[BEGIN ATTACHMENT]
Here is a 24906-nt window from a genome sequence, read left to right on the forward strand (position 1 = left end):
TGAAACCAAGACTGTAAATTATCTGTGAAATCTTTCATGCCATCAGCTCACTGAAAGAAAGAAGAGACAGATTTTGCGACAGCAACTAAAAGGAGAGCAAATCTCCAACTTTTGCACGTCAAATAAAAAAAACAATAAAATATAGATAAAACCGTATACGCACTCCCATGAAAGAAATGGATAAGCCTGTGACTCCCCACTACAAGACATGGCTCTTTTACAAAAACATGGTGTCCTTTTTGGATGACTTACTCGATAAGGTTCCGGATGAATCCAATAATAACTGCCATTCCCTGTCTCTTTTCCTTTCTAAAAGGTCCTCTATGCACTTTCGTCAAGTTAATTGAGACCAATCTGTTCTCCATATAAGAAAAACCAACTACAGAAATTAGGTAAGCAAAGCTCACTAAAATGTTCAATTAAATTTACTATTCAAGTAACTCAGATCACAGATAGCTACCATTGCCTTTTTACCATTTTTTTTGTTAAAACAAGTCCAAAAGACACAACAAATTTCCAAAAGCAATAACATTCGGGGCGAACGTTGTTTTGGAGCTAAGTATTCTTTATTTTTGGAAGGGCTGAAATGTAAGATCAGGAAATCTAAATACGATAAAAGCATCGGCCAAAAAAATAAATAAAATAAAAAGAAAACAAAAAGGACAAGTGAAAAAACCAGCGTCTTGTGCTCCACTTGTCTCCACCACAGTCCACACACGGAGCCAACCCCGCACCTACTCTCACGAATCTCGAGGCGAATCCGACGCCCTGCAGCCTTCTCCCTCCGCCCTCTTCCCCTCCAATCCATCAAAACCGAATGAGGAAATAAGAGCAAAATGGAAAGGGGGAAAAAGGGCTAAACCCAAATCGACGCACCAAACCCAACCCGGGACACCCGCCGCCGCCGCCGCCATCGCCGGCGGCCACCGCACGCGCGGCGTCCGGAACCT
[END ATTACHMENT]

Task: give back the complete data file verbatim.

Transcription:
Here is a 24906-nt window from a genome sequence, read left to right on the forward strand (position 1 = left end):
TGAAACCAAGACTGTAAATTATCTGTGAAATCTTTCATGCCATCAGCTCACTGAAAGAAAGAAGAGACAGATTTTGCGACAGCAACTAAAAGGAGAGCAAATCTCCAACTTTTGCACGTCAAATAAAAAAAACAATAAAATATAGATAAAACCGTATACGCACTCCCATGAAAGAAATGGATAAGCCTGTGACTCCCCACTACAAGACATGGCTCTTTTACAAAAACATGGTGTCCTTTTTGGATGACTTACTCGATAAGGTTCCGGATGAATCCAATAATAACTGCCATTCCCTGTCTCTTTTCCTTTCTAAAAGGTCCTCTATGCACTTTCGTCAAGTTAATTGAGACCAATCTGTTCTCCATATAAGAAAAACCAACTACAGAAATTAGGTAAGCAAAGCTCACTAAAATGTTCAATTAAATTTACTATTCAAGTAACTCAGATCACAGATAGCTACCATTGCCTTTTTACCATTTTTTTTGTTAAAACAAGTCCAAAAGACACAACAAATTTCCAAAAGCAATAACATTCGGGGCGAACGTTGTTTTGGAGCTAAGTATTCTTTATTTTTGGAAGGGCTGAAATGTAAGATCAGGAAATCTAAATACGATAAAAGCATCGGCCAAAAAAATAAATAAAATAAAAAGAAAACAAAAAGGACAAGTGAAAAAACCAGCGTCTTGTGCTCCACTTGTCTCCACCACAGTCCACACACGGAGCCAACCCCGCACCTACTCTCACGAATCTCGAGGCGAATCCGACGCCCTGCAGCCTTCTCCCTCCGCCCTCTTCCCCTCCAATCCATCAAAACCGAATGAGGAAATAAGAGCAAAATGGAAAGGGGGAAAAAGGGCTAAACCCAAATCGACGCACCAAACCCAACCCGGGACACCCGCCGCCGCCGCCGCCATCGCCGGCGGCCACCGCACGCGCGGCGTCCGGAACCT